Few bakers had even heard of the technical Couronne challenge but they set to work, kneading stretching and proving their dough until they had twice-wound wreaths that "Robert Powell would be proud to wear," according to Mel. The test of the challenge lay in the even distribution of the fruity filling: Ruby confidently left her fruit exposed whilst Christine hid hers away in the doughy folds.
Glenn had issues with the snake-like tendrils of his clumsily weaved Couronne but it was Christine's unsatisfying bake and presentation that saw her placed last. "I just don't know how it could have gone wrong," she moaned, forgetting that she'd given us a doomy Saturday Kitchen-style running commentary of her blunders. Ruby was placed first, which received that expression of dead-eyed surprise she's honed after weeks of having her cloying baking pessimism dispelled.
With once-star baker Christine falling behind, it was all to play for in the showstopper: the challenge was to create two sets of European sweet buns, or "Nigel Farage's worst nightmare," as Sue quipped. With most bakers going for the irresistible French brioche, the aim seemed to be to send the judges into a sugar coma and obliterate their arteries. Beca's dates had been soaked in rum for five days whilst Kimberley whipped up a kumquat marmalade in half an hour.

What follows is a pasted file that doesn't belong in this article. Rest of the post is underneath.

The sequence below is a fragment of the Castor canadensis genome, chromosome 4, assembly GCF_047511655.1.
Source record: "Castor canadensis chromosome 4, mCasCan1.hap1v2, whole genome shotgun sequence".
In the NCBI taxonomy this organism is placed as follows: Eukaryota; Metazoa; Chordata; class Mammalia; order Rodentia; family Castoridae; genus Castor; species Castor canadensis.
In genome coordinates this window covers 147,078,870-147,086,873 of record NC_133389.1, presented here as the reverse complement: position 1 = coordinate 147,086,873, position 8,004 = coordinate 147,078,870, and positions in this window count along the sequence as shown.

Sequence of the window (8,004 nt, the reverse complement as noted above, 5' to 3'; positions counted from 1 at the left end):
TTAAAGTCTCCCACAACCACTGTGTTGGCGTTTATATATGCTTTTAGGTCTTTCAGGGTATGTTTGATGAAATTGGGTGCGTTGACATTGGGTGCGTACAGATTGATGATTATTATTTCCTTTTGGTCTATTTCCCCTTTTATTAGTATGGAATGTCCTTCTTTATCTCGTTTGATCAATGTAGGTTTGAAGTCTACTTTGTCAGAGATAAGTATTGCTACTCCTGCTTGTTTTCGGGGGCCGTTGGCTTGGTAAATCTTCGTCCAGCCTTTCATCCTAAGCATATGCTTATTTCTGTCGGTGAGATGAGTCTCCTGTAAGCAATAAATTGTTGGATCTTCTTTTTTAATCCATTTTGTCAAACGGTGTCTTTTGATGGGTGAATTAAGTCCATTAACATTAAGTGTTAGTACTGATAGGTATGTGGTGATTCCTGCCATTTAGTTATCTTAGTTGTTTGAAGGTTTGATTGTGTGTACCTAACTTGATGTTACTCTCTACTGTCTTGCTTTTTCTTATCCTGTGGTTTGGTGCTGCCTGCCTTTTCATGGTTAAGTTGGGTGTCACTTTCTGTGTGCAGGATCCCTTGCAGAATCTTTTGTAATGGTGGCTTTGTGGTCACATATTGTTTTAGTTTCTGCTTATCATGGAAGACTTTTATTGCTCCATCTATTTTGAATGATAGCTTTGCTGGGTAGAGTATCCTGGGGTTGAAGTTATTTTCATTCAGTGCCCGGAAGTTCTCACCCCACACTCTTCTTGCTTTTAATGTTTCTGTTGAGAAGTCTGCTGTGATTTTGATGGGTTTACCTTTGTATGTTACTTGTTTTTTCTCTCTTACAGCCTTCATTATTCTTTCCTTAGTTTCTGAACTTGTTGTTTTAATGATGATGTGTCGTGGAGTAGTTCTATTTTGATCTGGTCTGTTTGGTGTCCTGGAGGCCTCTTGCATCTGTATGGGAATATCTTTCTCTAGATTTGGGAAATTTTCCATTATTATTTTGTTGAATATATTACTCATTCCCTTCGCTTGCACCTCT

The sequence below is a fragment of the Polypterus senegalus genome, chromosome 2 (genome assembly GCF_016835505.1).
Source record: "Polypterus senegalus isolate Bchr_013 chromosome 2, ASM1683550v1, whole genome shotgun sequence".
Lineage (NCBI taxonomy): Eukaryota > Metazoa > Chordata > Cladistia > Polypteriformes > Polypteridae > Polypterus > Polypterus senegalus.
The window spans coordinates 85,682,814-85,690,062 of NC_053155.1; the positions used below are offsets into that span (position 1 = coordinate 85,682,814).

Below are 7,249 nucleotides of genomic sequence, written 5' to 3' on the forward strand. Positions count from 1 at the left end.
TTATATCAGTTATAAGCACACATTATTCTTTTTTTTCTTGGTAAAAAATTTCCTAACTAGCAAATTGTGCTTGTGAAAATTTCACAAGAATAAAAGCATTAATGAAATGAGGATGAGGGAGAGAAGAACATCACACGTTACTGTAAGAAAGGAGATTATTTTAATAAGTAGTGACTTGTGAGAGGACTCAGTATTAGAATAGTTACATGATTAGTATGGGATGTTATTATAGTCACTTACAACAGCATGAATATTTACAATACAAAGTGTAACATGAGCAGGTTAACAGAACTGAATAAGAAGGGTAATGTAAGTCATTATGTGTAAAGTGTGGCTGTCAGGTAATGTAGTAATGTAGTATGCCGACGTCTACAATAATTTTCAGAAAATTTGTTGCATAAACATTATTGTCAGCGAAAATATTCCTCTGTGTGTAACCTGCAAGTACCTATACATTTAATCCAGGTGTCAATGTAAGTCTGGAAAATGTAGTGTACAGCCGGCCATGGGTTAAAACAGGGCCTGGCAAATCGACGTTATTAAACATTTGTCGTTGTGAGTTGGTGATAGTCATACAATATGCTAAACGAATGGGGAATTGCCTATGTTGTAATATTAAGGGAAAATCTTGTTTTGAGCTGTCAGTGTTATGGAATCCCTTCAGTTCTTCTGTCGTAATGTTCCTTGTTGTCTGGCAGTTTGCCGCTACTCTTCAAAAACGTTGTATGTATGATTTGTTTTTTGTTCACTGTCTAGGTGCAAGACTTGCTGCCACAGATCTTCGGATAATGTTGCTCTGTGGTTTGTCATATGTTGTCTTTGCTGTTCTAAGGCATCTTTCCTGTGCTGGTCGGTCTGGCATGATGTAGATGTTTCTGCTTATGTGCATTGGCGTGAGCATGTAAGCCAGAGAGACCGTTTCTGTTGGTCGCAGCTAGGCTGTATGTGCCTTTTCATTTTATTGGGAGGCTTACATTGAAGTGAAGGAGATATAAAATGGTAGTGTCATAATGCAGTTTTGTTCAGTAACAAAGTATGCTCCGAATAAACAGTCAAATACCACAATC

The Show Takes A Darker Turn: There Were Plenty Of Tears In Episode 6.
Mid-bake, the focussed psychologist Kimberley gave her opinions of the other bakers. Where she giggled at Glenn and Howard, her serious voice told us she's threatened by Ruby and Christine. There was plenty of oven-crouching in this tense challenge as neatly rolled buns expanded and sprawled in the oven. Frances went for an irritatingly ingenious combination of noughts and crosses - hot cross buns and rhubarb and custard Czech Kolache noughts - and was praised by judges.
Ruby dumped her chocolate brioches on the table with a grunt of "sorry," but was rewarded with practically orgasmic sounds from the presenters and gluttonous nods from the judges. Glenn's brioches collapsed as he took them off the tray and his caramel kannelbullen unravelled on cooling. The baker was beside himself with tears and couldn't get the words out to speak to the camera. "I think it's probably inevitable," he quivered.
However, it was Howard's gorgeous-looking peachy buns that came under fire for being bland and his Baumschnecken were peculiarly dry after the butter had somehow evaporated. Needless to say, he was given the boot this week and said a tearful farewell, Ruby lifted the star baker crown and Glenn breathed a humungous sigh of relief, saying "It should have been me."
So Long Howard, Our Sweet "Little Snail!" - Glenn Lives To Fight Another Round.
The show came under fire afterwards for creating an X Factor-style arena of emotions, cruel judging and sob stories but the truth is: Howard just couldn't cut it and wouldn't have made it to the final anyway with his bungled bakes. Back to the council work you go!
Next week we're back at primary school: suet!